...unless we assume that this is in fact a special covered wagon shaped like a piece of elbow macaroni, so as to make it easier to circle the wagons at night. Of course, during the day, you'd just be riding in circles, so maybe this would be best suited for chickens who want the pioneer lifestyle without the risk of actually leaving town and heading out to the territories.

Friday, September 14, 2007

Werewolf With Mange

It's possible that this is actually just a shaved werewolf...or that he's actually some sort of (formerly) furry alien. That scraggly tail suggests mange to me, though. I assume that I abandoned the drawing of his associate out of dissatisfaction with his short arms. He clearly wouldn't pass a short arm inspection.

Thursday, September 13, 2007

Criminal Escape!

I suppose this is a (possibly unfinished) drawing of a prison guard tower, but I'm open to other theories. If so, it might have been inspired by my reading of "The Super-Stalag of Space", a Legion of Super-Heroes story from Adventure Comics #344 & 345 (May/June 1966), that I read when it was reprinted in Superboy and the Legion of Super-Heroes #202 (June 1974).

Tuesday, September 11, 2007

Superman and Superboy-- Together Again!

This may have been inspired by a story published around that period wherein Old and Young Supie get stuck in the same period and resolve their dilemma by having one stand still and the other fly at him with all his might (accompanied by some narration concerning the whole "irresistible force/immovable object" conundrum), the result being that this causes him to be bashed through the time barrier to his own home time zone. It seemed like specious reasoning even then, but I accepted it. Alternately, this may be Superman with his son Superman, Jr., from the "Super-Sons" stories that ran periodically in World's Finest in those days. Either seems plausible to me.

Monday, September 10, 2007

Dog-Head Monster From Outer Space!

This one required a fair amount of retouching to be readable, since it was apparently drawn with a fairly hard pencil lead on cheap gray newsprint-- specifically, on page 12 of My Own Book for Listening and Reading (Student Record Book for Reading Laboratory® 1b, 1973 Edition). Still, I felt like it was absolutely worth it to share that crazy dog-monster with you, my loyal viewing public.

Saturday, September 8, 2007

Still Life With Moo-Cow Creamer

A product of art class at school, this technically falls slightly outside the time frame of this project, but it's got the Moo-Cow, so I'll let it slide.

Friday, September 7, 2007

S.S. Minow

I don't know if this is a portrayal of Gilligan and the Skipper in happier times before their tragic accident, or instead an artist's rendering of Former FCC chairman Newton Minow's personal yacht.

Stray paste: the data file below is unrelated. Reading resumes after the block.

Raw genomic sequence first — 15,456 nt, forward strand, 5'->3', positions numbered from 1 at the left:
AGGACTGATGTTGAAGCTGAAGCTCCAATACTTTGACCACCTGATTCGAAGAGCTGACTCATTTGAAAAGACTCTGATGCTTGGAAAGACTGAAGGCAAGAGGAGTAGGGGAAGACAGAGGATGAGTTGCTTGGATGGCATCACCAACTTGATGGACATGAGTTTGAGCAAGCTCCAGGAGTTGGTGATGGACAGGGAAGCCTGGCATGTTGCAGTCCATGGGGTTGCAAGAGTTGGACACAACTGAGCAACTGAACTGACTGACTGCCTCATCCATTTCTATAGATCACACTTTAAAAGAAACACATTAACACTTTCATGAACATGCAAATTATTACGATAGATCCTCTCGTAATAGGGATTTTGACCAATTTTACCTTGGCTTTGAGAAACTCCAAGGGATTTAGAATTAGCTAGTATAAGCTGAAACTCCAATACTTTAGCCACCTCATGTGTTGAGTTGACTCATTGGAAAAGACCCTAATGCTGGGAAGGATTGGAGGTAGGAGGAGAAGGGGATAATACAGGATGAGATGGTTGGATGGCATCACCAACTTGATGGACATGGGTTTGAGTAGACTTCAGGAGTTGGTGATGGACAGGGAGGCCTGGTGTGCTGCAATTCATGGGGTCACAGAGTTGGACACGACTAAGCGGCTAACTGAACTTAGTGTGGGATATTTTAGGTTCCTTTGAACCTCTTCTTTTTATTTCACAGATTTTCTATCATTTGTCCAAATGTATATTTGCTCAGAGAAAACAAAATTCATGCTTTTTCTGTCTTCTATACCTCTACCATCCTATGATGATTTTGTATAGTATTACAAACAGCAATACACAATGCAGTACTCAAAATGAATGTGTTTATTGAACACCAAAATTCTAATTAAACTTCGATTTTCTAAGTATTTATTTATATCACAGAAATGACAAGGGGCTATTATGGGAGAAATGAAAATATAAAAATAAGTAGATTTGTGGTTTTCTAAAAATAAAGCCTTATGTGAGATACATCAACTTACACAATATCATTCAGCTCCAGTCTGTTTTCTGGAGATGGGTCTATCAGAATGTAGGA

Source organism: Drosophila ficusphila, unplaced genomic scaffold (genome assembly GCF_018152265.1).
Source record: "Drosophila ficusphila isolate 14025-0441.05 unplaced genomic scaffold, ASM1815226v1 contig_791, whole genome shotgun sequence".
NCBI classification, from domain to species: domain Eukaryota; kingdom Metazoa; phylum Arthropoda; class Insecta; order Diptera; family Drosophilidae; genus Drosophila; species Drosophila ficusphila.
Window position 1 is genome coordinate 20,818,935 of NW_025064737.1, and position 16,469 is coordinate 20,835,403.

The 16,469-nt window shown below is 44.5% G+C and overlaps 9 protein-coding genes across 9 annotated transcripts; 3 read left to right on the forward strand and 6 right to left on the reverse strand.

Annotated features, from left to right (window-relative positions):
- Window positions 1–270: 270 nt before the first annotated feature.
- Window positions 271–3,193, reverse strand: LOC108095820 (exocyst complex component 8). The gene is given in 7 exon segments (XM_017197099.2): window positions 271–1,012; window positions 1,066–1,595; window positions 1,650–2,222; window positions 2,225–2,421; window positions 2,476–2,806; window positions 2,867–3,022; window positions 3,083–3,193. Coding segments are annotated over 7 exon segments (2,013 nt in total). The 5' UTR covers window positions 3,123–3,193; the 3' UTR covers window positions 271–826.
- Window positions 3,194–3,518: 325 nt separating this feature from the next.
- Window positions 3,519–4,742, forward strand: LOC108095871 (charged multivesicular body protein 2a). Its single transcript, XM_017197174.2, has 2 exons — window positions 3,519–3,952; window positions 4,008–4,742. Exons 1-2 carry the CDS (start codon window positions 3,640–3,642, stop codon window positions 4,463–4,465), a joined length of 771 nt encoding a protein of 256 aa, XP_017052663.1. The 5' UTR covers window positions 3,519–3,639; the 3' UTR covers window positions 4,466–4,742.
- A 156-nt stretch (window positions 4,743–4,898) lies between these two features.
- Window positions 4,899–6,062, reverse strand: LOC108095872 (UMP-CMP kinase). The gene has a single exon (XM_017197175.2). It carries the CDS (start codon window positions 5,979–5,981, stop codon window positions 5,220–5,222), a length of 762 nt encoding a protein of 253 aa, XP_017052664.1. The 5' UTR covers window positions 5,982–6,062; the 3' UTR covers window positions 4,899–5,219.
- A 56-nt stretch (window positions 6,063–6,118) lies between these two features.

Thursday, September 6, 2007


Well, my father wrote that this was Saruman, so I suppose that it must be. It's been about 30 years since I read any of Tolkien's work, and close to that long since the ill-fated film, so I frankly can't remember who he is, though hasty research reveals that you folks out there in Computerland think he looks like Christopher Lee, and there is in fact no scriptural basis for my skull-faced rendering. Nevertheless, I stand by my unique artistic vision.

Wednesday, September 5, 2007

Tuesday, September 4, 2007

Three Comic Strips

What Grandfather could ask for a finer birthday gift than a trio of pantomime gag strips? In March of 1977, my own grandfather, John T. Thompson, Sr. was obliged to consider that very question on the occasion of his 65th birthday. If dissatisfied, he never mentioned it.
Said comics seem likely inspired by the Gold Key Club comics pages then used as filler in comics from that publisher. Sometimes they would just be wordless gags by staff artists, and other times there would be setups provided by the company and finished by readers. (Most if not all of these were 10-year old reprints-or just old used comics-at the time I was reading them, but it was all new to me). In this instance, though, I had to start from scratch. Taken in order:

• Icarus: In my retelling, Daedalus isn't involved. Icarus does it all himself. Of course, this may just be some other dude making himself a set of wings, but the mythological angle adds a touch of class. I thought the first panel was worthy of Saul Steinberg.

• Star Trek: A rather slight gag, but surprisingly post-modern and sophisticated for an 8-year old, if I might pat myself on the back.

• Superman: The least successful, mostly because the third panel is incomprehensible. I think it might involve Superman's construction of a jail cell, but I don't get it. The readers' interpretations are hereby solicited.

In retrospect, I wish I'd structured the third one to end with an explosion, so as to maintain the narrative symmetry, but I apparently wasn't all that concerned with it at the time.

Friday, August 31, 2007

Exoskeleton for a Disembodied Brain

Almost certainly torn from the same notebook as this piece, we see before us my concept for a suit to help disembodied living brains live a more normal , active life... kinda like a Rascal, but more so.

Thursday, August 30, 2007

Hang In There: a Story Treatment

Perhaps unsurprisingly, I never actually submitted this to 20th Century Fox. I mean, there's no romantic interest, little opportunity for product placement, and the third act just fizzles out. But maybe if I were to rework it with an eye toward the Sundance market...

Wednesday, August 29, 2007

The tiny, awkward X-wing seems very much an afterthought, added to lend some sort of drama to the static frontal view of Lord Vader's souped-up TIE fighter. I don't think it succeeds.